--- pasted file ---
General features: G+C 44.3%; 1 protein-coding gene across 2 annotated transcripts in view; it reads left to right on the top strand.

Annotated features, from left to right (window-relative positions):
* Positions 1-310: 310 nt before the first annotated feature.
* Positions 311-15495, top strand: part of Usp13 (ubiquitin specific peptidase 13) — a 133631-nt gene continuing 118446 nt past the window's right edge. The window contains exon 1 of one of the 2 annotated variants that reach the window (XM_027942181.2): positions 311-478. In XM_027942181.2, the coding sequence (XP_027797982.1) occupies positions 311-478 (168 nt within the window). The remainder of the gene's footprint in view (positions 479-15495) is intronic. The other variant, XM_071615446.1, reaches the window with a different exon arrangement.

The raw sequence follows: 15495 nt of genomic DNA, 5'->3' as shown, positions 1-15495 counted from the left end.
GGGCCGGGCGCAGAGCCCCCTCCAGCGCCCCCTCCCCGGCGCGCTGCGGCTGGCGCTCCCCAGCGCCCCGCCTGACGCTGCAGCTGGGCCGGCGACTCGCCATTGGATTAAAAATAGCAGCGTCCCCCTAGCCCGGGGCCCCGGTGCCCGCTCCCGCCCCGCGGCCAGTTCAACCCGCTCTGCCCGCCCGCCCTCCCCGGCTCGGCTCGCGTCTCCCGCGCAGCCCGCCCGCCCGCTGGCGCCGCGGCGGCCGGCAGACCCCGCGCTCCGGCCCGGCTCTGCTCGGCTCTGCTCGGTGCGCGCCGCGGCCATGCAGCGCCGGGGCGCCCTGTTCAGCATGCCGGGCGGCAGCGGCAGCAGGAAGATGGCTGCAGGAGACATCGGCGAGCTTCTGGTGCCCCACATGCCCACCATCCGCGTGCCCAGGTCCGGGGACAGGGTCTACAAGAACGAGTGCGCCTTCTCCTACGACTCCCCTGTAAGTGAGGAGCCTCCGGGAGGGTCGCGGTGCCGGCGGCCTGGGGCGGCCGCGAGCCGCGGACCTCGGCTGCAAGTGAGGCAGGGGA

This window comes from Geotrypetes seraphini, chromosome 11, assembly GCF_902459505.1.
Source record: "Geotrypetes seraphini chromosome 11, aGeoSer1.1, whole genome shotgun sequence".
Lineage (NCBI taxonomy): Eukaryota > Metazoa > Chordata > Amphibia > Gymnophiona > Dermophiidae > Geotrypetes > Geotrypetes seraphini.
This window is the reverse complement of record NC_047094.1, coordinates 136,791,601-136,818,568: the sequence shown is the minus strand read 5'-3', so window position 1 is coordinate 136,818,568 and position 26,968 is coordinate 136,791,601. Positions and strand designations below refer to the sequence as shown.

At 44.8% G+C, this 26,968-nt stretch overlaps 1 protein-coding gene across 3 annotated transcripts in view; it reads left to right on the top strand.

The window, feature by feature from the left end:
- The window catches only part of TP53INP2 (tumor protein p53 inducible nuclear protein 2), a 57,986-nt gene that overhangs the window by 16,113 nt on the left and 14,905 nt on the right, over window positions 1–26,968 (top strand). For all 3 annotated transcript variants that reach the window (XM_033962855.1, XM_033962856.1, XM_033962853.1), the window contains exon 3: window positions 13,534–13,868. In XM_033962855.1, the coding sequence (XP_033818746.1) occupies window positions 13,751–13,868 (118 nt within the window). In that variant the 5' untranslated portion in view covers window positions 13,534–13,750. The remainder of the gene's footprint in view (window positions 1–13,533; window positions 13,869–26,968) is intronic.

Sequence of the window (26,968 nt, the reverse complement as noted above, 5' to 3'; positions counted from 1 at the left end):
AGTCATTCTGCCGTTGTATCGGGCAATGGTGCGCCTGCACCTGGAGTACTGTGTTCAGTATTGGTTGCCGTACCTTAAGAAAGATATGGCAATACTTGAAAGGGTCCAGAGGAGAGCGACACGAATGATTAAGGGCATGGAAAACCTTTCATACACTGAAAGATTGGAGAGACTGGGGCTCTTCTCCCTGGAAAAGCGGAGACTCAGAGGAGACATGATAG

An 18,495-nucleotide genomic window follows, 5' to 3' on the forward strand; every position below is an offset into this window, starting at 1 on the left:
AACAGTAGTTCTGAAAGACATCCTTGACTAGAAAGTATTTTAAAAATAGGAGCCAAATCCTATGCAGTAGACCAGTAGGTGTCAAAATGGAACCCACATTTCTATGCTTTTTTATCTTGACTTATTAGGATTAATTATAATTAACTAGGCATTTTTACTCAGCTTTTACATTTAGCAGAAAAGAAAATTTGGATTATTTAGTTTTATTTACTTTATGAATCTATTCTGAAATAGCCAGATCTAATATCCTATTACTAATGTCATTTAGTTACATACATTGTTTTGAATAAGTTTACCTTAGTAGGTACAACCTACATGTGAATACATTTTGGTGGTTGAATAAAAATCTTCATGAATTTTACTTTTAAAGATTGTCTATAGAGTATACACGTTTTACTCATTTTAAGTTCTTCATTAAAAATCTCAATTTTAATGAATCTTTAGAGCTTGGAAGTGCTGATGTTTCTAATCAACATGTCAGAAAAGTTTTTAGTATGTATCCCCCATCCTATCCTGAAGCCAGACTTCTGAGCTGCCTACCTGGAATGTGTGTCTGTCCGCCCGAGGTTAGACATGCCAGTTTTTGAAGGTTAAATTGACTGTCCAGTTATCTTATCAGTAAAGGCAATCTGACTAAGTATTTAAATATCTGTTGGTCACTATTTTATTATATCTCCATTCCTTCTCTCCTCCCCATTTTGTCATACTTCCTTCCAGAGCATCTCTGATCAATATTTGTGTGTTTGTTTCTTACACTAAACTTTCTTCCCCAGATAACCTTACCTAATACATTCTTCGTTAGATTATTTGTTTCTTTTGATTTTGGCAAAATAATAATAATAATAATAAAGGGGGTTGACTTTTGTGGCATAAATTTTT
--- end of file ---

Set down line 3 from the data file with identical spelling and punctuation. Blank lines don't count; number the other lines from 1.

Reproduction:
* Positions 1-310: 310 nt before the first annotated feature.